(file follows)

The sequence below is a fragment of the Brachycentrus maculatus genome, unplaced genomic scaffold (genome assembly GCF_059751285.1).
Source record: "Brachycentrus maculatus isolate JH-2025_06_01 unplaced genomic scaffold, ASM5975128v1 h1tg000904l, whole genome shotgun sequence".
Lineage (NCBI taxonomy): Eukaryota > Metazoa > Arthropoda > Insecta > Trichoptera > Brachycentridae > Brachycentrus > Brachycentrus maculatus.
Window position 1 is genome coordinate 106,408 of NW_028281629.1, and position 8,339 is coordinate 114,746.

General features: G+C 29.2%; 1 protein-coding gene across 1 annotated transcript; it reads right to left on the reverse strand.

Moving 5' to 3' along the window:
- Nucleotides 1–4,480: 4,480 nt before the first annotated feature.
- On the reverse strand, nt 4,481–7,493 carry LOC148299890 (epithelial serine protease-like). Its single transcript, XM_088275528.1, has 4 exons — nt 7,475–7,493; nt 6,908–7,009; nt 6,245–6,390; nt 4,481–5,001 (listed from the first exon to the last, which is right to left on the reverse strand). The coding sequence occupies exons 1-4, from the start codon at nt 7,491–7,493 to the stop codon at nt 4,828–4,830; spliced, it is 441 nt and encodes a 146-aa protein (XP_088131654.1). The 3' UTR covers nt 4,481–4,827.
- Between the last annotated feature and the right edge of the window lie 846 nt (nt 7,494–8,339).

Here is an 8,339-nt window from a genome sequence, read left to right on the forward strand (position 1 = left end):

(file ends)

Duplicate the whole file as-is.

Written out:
The sequence below is a fragment of the Brachycentrus maculatus genome, unplaced genomic scaffold (genome assembly GCF_059751285.1).
Source record: "Brachycentrus maculatus isolate JH-2025_06_01 unplaced genomic scaffold, ASM5975128v1 h1tg000904l, whole genome shotgun sequence".
Lineage (NCBI taxonomy): Eukaryota > Metazoa > Arthropoda > Insecta > Trichoptera > Brachycentridae > Brachycentrus > Brachycentrus maculatus.
Window position 1 is genome coordinate 106,408 of NW_028281629.1, and position 8,339 is coordinate 114,746.

General features: G+C 29.2%; 1 protein-coding gene across 1 annotated transcript; it reads right to left on the reverse strand.

Moving 5' to 3' along the window:
- Nucleotides 1–4,480: 4,480 nt before the first annotated feature.
- On the reverse strand, nt 4,481–7,493 carry LOC148299890 (epithelial serine protease-like). Its single transcript, XM_088275528.1, has 4 exons — nt 7,475–7,493; nt 6,908–7,009; nt 6,245–6,390; nt 4,481–5,001 (listed from the first exon to the last, which is right to left on the reverse strand). The coding sequence occupies exons 1-4, from the start codon at nt 7,491–7,493 to the stop codon at nt 4,828–4,830; spliced, it is 441 nt and encodes a 146-aa protein (XP_088131654.1). The 3' UTR covers nt 4,481–4,827.
- Between the last annotated feature and the right edge of the window lie 846 nt (nt 7,494–8,339).

Here is an 8,339-nt window from a genome sequence, read left to right on the forward strand (position 1 = left end):